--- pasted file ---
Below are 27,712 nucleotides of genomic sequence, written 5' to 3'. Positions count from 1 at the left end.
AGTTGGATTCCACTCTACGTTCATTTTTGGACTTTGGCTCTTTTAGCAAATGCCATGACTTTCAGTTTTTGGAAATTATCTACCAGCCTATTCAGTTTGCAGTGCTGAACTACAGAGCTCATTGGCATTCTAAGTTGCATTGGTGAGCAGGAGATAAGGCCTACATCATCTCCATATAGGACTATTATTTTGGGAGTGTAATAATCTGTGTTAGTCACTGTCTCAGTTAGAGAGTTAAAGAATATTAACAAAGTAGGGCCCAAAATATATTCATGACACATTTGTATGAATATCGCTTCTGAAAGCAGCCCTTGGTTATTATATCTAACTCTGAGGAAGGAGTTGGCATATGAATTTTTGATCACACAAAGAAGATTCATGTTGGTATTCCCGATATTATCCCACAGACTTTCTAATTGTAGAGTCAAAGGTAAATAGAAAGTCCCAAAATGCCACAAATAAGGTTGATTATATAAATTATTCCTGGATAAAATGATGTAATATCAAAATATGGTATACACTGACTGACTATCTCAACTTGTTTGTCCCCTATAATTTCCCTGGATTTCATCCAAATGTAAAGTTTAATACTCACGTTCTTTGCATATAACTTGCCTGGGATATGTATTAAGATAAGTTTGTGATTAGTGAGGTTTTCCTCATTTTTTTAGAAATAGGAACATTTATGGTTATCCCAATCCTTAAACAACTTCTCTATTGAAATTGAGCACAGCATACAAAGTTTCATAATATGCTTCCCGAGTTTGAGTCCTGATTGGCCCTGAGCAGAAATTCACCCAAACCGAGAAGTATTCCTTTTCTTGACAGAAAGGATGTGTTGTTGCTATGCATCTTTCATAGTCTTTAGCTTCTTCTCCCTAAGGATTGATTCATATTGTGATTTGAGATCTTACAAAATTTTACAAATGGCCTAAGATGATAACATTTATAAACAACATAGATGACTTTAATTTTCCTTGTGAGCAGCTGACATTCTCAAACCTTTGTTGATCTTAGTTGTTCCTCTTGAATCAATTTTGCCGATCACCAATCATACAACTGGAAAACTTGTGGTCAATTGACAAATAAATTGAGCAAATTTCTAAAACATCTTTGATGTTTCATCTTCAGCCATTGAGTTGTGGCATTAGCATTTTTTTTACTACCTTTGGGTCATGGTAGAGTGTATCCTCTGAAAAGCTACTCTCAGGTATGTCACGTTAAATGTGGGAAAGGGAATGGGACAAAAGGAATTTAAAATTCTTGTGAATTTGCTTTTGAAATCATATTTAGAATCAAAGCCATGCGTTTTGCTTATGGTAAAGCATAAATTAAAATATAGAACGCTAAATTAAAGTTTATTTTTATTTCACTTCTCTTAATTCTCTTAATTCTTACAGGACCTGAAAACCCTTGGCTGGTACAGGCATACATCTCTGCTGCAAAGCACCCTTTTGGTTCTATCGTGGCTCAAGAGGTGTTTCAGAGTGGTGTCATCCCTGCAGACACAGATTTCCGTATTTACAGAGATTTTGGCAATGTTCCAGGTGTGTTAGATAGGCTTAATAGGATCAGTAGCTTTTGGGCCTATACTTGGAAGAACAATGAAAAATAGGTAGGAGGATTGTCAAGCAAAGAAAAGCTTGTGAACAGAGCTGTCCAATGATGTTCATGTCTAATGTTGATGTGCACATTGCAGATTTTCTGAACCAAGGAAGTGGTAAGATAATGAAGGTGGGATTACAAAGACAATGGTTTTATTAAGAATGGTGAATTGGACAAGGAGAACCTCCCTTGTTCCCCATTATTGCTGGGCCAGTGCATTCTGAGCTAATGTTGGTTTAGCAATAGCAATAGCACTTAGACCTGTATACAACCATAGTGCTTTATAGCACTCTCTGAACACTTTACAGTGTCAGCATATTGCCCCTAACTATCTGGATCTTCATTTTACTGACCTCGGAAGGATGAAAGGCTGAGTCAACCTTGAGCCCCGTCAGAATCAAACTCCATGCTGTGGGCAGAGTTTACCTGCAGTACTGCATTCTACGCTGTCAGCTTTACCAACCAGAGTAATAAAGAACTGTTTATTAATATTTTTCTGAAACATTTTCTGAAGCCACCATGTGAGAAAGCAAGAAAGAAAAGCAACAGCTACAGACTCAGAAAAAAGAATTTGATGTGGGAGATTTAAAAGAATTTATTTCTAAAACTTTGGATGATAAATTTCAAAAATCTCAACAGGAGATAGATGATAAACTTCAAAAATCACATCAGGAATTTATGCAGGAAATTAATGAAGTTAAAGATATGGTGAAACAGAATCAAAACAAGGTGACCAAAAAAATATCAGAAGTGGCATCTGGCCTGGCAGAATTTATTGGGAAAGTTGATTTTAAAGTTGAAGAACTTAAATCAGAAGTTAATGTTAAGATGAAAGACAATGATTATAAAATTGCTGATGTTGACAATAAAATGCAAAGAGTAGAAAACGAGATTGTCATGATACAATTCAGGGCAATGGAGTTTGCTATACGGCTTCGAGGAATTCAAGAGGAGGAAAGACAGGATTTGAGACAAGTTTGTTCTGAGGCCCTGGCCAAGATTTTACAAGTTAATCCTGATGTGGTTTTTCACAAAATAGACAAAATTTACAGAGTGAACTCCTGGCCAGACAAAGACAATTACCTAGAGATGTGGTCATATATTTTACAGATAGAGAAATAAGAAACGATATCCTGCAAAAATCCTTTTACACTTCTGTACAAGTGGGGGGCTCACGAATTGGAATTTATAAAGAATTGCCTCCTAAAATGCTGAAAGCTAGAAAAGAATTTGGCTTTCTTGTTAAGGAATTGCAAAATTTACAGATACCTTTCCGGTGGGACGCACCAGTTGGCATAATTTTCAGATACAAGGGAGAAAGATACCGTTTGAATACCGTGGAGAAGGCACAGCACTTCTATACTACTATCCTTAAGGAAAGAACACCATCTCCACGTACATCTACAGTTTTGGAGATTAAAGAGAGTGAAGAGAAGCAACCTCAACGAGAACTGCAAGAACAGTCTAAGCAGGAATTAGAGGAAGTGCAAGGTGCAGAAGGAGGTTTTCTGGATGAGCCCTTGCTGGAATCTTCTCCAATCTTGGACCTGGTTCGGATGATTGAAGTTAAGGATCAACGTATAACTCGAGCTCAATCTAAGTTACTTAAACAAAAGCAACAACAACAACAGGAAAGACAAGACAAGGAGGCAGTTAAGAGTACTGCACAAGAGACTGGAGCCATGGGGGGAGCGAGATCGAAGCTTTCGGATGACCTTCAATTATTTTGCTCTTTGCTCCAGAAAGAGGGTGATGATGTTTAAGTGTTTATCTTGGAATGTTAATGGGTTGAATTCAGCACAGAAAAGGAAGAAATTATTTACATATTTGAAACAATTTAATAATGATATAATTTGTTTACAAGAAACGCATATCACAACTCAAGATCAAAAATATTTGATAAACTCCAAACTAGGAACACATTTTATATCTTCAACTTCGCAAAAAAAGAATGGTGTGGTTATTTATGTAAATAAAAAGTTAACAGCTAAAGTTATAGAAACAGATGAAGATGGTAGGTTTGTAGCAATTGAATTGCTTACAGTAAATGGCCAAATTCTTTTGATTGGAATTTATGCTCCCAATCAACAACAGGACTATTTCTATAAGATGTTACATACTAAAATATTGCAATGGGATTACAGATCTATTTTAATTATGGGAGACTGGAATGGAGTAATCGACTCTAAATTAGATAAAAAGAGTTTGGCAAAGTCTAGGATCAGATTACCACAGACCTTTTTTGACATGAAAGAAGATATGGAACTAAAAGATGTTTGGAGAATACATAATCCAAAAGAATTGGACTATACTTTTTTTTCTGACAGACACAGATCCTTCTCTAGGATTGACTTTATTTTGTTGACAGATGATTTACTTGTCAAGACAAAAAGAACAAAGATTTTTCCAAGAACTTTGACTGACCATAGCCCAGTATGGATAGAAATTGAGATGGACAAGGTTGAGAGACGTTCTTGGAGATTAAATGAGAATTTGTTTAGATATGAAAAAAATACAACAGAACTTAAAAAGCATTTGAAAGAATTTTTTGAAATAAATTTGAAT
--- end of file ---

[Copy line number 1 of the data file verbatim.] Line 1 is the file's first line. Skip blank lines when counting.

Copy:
Below are 27,712 nucleotides of genomic sequence, written 5' to 3'. Positions count from 1 at the left end.